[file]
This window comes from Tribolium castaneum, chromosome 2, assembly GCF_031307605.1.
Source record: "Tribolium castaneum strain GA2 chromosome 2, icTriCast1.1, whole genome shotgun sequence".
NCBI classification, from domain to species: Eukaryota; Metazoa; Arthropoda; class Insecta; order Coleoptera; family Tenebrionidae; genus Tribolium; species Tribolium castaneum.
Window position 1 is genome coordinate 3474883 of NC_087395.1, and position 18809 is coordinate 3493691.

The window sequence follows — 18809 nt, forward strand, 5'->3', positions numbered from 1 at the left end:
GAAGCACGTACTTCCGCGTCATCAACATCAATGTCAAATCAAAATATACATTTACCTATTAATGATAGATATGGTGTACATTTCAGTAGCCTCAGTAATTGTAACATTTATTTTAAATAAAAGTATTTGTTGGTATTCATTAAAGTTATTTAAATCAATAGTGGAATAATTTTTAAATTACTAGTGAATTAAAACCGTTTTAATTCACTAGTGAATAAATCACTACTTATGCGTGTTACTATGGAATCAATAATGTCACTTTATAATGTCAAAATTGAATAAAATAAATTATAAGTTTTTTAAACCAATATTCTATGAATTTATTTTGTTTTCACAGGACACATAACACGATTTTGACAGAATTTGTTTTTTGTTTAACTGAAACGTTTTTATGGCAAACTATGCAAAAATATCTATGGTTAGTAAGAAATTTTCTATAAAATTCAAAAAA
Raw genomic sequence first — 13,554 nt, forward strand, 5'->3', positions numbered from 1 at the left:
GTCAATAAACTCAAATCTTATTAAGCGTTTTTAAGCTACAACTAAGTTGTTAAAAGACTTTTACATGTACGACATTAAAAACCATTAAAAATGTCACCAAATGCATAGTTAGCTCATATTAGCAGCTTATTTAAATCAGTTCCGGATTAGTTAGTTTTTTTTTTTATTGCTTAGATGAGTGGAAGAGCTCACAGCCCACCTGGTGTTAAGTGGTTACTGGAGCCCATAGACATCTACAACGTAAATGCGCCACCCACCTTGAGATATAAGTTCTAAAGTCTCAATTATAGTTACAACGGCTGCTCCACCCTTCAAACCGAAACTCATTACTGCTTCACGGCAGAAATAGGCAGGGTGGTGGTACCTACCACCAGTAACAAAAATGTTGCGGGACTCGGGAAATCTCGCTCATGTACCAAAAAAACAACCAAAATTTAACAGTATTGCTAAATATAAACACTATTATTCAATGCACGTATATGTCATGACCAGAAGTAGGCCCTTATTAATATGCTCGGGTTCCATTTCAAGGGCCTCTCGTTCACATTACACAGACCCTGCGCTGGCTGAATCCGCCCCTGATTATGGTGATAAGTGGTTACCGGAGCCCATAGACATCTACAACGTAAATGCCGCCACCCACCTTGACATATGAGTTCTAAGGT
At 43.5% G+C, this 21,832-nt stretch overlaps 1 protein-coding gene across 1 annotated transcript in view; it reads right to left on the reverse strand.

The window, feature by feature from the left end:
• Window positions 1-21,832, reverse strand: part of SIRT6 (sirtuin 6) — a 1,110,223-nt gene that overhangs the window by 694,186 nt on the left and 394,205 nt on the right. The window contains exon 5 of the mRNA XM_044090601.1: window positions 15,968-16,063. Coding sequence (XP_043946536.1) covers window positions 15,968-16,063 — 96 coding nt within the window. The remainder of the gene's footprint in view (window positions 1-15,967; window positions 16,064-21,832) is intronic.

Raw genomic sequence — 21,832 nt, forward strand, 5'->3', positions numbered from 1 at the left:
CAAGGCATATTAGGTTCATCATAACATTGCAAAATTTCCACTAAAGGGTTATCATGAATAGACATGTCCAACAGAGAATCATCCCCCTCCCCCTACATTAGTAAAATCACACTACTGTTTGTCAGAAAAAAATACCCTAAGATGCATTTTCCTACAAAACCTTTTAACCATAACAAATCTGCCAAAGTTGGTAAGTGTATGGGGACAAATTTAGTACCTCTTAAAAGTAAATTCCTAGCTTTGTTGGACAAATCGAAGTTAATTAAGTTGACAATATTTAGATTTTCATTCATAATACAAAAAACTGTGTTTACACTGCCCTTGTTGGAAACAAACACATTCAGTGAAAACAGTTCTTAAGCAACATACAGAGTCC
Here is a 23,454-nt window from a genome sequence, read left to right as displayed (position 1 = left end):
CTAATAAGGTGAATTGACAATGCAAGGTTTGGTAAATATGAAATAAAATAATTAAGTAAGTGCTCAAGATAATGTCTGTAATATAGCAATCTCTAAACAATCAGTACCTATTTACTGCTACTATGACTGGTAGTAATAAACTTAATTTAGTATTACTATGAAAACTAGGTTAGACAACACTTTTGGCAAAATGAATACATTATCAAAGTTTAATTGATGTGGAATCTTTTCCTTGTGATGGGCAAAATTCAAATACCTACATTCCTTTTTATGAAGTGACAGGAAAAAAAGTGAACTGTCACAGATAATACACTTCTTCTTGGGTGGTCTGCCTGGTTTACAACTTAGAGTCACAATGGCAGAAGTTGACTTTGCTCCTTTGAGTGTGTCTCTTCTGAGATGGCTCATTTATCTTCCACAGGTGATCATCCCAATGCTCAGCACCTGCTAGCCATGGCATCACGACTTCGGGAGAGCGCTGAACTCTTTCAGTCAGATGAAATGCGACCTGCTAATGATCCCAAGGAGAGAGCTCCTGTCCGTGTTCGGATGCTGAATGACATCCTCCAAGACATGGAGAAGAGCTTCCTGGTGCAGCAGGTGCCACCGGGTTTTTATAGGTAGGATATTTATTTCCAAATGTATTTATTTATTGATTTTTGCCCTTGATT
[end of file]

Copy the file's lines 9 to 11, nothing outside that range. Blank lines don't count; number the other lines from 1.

At 43.5% G+C, this 21,832-nt stretch overlaps 1 protein-coding gene across 1 annotated transcript in view; it reads right to left on the reverse strand.

The window, feature by feature from the left end:
• Window positions 1-21,832, reverse strand: part of SIRT6 (sirtuin 6) — a 1,110,223-nt gene that overhangs the window by 694,186 nt on the left and 394,205 nt on the right. The window contains exon 5 of the mRNA XM_044090601.1: window positions 15,968-16,063. Coding sequence (XP_043946536.1) covers window positions 15,968-16,063 — 96 coding nt within the window. The remainder of the gene's footprint in view (window positions 1-15,967; window positions 16,064-21,832) is intronic.